Understanding Earthquake Risk in Japan Following the Tohoku-Oki Earthquake

Map of Japan Showing Earthquake and Aftershock ActivityBOSTON, Feb. 16, 2012 – Catastrophe modeling firm AIR Worldwide released a new report titled, “Understanding Earthquake Risk in Japan Following the Tohoku-Oki Earthquake of March 11, 2011.” The M9.0 Tohoku earthquake changed the seismic risk landscape of Japan. In response, AIR scientists have conducted a detailed analysis of whether and where the stresses relieved by the Tohoku earthquake have been transferred to neighboring faults.

Although damage from this event is most closely associated with the massive tsunami-which in places reached a height of more than 30 meters and demolished nearly all structures within its footprint-by AIR’s estimate, the tsunami was responsible for only about 30% of overall insured losses from this event. Shake damage was far more widespread-and it is worth remembering that shake damage would have been significant within the area subsequently impacted by the tsunami.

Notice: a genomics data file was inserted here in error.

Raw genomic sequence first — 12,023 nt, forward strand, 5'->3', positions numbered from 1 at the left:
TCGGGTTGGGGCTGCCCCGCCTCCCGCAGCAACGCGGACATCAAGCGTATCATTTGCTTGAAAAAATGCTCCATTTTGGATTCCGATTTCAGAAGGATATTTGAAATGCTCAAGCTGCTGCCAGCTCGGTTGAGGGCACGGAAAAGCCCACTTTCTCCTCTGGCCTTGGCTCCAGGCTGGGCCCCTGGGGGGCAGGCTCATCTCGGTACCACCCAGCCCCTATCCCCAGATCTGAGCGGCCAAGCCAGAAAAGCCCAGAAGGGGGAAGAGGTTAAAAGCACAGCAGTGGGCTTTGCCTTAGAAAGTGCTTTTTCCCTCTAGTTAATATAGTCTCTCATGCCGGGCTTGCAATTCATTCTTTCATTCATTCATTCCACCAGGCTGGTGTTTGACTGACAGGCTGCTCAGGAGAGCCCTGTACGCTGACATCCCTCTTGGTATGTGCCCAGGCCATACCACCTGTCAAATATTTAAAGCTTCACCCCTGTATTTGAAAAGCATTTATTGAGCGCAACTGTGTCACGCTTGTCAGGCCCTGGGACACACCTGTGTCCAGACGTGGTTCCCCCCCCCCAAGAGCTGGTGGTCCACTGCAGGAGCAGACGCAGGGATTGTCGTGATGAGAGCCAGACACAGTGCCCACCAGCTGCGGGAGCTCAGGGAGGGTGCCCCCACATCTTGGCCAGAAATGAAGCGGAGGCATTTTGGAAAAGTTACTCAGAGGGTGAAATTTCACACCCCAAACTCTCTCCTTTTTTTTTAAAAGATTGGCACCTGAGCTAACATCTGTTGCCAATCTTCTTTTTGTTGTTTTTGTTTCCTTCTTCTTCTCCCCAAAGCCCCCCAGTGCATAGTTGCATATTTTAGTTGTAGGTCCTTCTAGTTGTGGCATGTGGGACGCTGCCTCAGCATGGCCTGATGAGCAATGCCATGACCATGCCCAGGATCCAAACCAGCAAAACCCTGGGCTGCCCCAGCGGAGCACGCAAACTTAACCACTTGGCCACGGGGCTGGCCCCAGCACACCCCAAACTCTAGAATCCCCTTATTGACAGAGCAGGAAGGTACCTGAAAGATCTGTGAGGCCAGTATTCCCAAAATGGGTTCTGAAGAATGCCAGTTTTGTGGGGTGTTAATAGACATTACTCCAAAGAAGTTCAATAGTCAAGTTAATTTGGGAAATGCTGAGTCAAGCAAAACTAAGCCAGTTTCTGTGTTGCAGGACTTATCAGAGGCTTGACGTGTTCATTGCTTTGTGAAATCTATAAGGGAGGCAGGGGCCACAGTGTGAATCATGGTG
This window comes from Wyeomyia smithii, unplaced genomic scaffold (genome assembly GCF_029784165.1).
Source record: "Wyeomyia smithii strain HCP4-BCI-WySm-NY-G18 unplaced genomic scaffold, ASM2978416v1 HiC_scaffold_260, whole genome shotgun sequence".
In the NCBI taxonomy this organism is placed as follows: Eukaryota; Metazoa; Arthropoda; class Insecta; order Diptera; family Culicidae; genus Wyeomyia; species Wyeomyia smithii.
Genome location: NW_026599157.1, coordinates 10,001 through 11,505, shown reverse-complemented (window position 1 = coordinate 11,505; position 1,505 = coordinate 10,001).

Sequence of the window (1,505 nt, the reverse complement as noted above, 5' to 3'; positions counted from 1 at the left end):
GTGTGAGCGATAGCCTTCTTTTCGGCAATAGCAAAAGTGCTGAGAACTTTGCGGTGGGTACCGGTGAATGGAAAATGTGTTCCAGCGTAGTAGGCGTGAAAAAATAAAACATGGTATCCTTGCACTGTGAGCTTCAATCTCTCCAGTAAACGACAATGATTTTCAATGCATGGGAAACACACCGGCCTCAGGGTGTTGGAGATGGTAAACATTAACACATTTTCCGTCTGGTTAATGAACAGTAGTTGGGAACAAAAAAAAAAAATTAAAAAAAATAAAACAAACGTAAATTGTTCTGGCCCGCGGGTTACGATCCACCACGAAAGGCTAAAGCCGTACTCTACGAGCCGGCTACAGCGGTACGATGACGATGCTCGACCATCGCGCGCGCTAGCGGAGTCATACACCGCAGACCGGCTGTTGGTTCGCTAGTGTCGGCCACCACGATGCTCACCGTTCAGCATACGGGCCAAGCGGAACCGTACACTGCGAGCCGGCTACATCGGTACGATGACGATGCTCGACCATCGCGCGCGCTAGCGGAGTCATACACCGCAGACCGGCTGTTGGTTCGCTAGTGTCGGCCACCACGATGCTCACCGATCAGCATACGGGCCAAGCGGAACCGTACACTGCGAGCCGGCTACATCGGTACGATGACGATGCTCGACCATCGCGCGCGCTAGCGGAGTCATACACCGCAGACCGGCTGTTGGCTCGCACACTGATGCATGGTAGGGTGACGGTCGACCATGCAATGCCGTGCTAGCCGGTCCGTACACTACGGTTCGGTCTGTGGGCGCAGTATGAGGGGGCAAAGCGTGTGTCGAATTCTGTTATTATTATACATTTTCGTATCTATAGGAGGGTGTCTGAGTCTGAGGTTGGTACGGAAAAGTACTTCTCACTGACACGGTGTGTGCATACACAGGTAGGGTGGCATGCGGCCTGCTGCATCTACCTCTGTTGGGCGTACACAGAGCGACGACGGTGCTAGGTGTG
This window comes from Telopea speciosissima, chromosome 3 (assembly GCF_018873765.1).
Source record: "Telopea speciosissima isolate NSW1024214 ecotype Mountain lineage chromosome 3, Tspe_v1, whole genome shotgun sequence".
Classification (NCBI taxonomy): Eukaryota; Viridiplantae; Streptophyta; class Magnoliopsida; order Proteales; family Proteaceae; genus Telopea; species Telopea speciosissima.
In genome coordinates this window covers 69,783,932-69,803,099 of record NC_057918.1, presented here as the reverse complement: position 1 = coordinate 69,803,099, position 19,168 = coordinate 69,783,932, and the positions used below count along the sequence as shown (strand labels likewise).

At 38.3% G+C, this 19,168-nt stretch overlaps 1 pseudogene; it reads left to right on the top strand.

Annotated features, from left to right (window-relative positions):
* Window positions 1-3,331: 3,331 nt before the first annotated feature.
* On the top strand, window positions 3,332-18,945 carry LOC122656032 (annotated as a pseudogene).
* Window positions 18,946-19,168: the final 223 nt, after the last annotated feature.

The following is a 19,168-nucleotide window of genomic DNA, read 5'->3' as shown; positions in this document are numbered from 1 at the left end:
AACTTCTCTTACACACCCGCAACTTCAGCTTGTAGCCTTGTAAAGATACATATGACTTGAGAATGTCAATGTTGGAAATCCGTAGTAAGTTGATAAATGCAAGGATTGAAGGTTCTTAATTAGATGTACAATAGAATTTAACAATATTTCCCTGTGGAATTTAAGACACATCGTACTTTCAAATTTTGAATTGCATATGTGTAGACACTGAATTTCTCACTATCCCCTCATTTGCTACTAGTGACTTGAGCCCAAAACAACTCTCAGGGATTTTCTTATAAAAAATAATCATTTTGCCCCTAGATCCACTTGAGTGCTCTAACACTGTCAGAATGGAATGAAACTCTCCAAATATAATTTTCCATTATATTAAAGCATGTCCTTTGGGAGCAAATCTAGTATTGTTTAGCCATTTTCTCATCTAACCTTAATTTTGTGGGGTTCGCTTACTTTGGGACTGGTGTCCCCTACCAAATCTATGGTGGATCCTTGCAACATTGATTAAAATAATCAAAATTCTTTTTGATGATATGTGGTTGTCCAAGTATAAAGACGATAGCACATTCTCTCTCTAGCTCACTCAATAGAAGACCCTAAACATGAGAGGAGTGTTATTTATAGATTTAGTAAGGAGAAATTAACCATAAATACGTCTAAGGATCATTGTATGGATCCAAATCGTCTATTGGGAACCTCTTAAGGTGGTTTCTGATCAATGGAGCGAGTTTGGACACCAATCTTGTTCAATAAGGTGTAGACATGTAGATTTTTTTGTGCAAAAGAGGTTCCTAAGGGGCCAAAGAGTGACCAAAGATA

AIR’s preliminary findings are now available in the newly released report. The paper discusses the effects that stress transfer may have on future rupture probabilities-including on subduction zone segments and crustal faults in the vicinity of Tokyo. For example, AIR’s analysis indicates that the 30-year rupture probability of M ≥ 6.7 earthquakes in the Kanto Plain, may have increased from 72% to between 81% and 93%.

Also discussed in the report is the performance of the current AIR Earthquake Model for Japan in the immediate aftermath of the event.

To read the full report, please click here http://bit.ly/wgNd7L

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